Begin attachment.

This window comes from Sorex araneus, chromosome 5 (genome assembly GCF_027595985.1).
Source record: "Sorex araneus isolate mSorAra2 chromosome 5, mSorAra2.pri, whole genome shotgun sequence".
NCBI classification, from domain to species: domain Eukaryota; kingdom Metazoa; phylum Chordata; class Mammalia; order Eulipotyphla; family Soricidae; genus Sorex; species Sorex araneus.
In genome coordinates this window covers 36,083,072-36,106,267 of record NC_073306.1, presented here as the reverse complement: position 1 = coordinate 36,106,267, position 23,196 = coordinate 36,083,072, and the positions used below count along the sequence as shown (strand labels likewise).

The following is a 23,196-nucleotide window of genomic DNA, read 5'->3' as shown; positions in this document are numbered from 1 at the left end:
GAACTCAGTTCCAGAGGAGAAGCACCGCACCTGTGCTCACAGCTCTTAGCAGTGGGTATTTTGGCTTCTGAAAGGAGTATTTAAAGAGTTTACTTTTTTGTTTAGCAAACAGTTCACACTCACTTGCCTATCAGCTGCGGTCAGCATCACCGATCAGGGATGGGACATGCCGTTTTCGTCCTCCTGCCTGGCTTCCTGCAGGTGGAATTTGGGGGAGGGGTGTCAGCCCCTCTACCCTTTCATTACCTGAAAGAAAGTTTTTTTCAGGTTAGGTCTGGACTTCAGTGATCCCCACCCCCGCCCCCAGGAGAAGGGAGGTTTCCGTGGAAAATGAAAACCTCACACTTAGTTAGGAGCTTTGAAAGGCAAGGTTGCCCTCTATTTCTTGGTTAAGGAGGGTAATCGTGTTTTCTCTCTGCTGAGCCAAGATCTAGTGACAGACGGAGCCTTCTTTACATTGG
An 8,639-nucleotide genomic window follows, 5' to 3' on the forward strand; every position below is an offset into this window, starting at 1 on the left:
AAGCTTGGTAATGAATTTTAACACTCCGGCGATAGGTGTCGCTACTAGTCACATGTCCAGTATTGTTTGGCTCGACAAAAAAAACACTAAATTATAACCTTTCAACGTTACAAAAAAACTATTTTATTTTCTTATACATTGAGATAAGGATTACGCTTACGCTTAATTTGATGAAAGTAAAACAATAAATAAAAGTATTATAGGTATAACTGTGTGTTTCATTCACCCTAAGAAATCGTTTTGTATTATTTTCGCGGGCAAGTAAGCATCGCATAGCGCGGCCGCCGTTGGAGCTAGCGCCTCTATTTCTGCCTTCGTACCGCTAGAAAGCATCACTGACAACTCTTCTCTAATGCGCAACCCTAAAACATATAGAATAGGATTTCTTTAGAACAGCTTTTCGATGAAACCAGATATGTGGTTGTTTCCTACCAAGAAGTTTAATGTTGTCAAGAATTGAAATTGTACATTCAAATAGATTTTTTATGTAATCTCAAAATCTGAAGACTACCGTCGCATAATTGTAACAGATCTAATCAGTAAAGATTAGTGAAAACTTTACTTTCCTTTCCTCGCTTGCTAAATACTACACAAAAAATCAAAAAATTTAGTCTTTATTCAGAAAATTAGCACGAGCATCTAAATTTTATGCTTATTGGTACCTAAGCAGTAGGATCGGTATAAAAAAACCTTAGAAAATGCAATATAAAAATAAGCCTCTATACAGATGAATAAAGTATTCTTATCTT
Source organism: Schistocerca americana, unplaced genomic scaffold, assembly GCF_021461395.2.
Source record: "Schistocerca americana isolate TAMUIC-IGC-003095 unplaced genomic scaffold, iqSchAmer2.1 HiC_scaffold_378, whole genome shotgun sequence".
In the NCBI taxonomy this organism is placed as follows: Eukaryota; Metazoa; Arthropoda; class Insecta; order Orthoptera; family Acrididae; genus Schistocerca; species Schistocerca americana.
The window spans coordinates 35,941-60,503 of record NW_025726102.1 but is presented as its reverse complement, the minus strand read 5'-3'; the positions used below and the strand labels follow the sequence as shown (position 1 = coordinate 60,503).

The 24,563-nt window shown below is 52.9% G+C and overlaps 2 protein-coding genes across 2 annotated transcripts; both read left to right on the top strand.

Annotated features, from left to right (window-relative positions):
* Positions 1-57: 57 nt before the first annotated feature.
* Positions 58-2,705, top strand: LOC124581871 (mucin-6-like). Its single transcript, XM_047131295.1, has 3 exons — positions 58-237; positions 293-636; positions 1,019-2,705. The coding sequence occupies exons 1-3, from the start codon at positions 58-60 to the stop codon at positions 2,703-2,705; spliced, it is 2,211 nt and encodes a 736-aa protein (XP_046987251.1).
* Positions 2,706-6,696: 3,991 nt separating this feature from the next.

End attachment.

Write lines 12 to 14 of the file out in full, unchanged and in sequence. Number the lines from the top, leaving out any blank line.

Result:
The window spans coordinates 35,941-60,503 of record NW_025726102.1 but is presented as its reverse complement, the minus strand read 5'-3'; the positions used below and the strand labels follow the sequence as shown (position 1 = coordinate 60,503).

The 24,563-nt window shown below is 52.9% G+C and overlaps 2 protein-coding genes across 2 annotated transcripts; both read left to right on the top strand.

Annotated features, from left to right (window-relative positions):